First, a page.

This work is most kindly and respectfully dedicated to
THE COMING MAN
who at the present time is undoubtedly devoting
a goodly share of his spare time
to the study of drawing.

echanical Drawing (or Drafting) was once taught in most high schools, with the purpose of readying the student (usually male) for a trade career as a mechanical artist for a graphic design firm—be it commercial or governmental—creating artwork for schematics, furniture-product-automotive design, or architectural plans. The advent of the computer and accompanying drawing applications, such as Adobe Illustrator and Corel Draw (not to mention cad programs), have rendered skill with pen and pencil almost obsolete. This feature is a paen to that centuries-old craft which knew neither mouse not monitor, scanner nor ink jet printer.

From the Self-Help Mechanical Drawing
AN EDUCATIONAL TREATISE
by
N. Hawkins, M. E.
Author of Handbook of Calculations, etc.
New York: Theo. Audel & Co., Publishers
1903

“One workman is superior to another—other circumstances being the same—directly in proportion to his knowledge in drawing, and those who are ignorant of it must in many respects be subservient to others who have obtained that knowledge.”

From the Introduction:

Drawing is one of the arts; art relates to something to be done, and art in the industrial and mechanical sense aims chiefly at utility, and is governed by exact rules; hence mechanical drawing—so-called—tends first to be useful and helpful, and second to accuracy in execution, including most minute details; it aspires to the perfection of nature in adaptability of the means to the end.

Drawing constitutes a universal language, to acquire which is a matter of importance, for by its use one is able to illustrate the form and dimensions of an object, device, or utility, in very much less time, and far more clearly, than by a verbal description.

To a person who may not be able perfectly to understand the language of a country, to be able to draw is an aid and a safeguard; to use the words of sir Joshua Reynolds, “the pencil speaks the language of every land.”

In extensive iron works and metal-working establishments the designer and draughtsman is always in demand. His services are indispensable and his position is a highly responsible one. It becomes his special province to design improvements, to furnish sketches and to make finished drawings; to calculate strains, strength, power, motion, weight, friction, and durability. All this and much more is the professional draughtsman’s work.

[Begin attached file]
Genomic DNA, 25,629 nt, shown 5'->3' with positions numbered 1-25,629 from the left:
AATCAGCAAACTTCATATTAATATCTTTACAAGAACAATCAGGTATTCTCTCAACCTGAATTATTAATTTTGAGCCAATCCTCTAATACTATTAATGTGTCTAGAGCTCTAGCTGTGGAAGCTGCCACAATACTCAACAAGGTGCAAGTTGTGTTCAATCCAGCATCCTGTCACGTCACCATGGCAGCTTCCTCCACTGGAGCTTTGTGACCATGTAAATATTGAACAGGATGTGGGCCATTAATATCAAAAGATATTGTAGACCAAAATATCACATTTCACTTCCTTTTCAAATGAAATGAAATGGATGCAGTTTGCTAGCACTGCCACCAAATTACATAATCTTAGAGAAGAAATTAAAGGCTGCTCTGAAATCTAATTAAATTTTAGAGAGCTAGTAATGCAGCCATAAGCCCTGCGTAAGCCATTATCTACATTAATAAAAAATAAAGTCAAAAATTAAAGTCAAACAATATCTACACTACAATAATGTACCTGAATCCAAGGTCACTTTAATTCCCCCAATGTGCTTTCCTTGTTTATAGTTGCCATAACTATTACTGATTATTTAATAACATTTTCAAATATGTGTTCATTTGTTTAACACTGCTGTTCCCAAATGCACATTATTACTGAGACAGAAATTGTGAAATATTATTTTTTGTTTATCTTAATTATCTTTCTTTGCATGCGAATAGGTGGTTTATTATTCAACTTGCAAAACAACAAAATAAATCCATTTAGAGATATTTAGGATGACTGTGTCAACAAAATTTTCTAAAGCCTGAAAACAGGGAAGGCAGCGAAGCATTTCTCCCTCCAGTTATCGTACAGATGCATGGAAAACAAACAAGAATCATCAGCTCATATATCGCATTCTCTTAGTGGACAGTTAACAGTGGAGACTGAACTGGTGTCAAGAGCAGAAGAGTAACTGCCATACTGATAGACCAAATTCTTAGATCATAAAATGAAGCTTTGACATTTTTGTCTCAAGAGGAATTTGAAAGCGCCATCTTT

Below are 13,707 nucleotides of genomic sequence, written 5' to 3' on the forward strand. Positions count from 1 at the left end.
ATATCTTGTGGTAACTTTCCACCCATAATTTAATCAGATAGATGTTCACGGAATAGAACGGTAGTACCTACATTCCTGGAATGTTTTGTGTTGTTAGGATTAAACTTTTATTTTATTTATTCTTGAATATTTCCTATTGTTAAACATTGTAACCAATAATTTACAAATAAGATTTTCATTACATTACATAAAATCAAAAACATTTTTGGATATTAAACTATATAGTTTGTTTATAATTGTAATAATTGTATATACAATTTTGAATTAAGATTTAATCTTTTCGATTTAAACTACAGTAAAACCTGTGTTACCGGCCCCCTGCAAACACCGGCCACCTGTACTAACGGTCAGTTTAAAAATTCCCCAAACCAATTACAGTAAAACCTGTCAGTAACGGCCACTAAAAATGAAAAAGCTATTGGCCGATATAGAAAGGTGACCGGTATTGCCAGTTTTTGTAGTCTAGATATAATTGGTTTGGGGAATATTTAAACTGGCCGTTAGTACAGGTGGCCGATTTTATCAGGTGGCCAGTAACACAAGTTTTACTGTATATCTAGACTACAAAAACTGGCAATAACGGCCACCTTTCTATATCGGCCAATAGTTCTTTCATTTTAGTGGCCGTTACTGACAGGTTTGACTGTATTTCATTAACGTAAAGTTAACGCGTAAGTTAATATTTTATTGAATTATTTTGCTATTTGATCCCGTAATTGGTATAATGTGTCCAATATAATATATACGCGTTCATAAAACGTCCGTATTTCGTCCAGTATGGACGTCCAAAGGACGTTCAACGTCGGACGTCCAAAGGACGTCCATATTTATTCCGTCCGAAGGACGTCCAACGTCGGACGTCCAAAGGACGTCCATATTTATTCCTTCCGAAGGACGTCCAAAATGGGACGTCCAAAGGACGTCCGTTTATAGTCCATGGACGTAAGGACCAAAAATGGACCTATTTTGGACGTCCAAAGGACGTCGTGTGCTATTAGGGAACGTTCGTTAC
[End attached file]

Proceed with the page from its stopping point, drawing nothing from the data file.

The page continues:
In “directory” classification, he who accomplishes such comprehensive results as above described is termed a “Draughtsman,” but the word has as wide a meaning as “Engineer,” which takes in civil, mechanical, naval, sanitary, steam, and other engineering specialists. So, in drafting, it includes the office boy employed in making blue prints, it embraces the copyists, tracers, and assistants, as well as the head draughtsman and chief engineer.

Sketching is often in demand because there is no time for finished or careful drawings, and the one who can draw a few lines in a moment to let a sudden necessity be known is the man of the hour. All candidates for First Class Engineer’s Certificates in marine service in the Navy have to undergo an examination in rough drawing; this is intended not so much as a proof of the applicant possessing the capability of a draughtsman, but in the event of any injury to the engines in his charge, so that he may be able to send to his Superintendent a rough drawing of the particular part, properly dimensioned, so that it could be worked from, and time saved on the arrival of the ship at the port where the repairs are to be done.

As you can see, the Table of Contents yields quite a comprehensive course:

INTRODUCTION SECTION LINING AND COLORS
CHALK WORK REPRODUCTION DRAWINGS
PRELIMINARY TERMS & DEFINITIONS DRAWING OFFICE RULES
FREEHAND DRAWING GEARING
GEOMETRICAL DRAWING DESIGNING GEARS
DRAWING MATERIALS & INSTRUMENTS WORKING DRAWINGS
MECHANICAL DRAWING READING WORKING DRAWINGS
PENCILING PATENT OFFICE RULES FOR DRAWINGS
PROJECTION USEFUL HITS AND "POINTS"
INKING IN DRAWINGS LINEAR PERSPECTIVE
LETTERING DRAWINGS PERSONAL, BY THE EDITOR
DIMENSIONAL DRAWINGS USEFUL TABLES
SHADING DRAWINGS REFERENCE INDEX

To the illustrations

TOP

Back to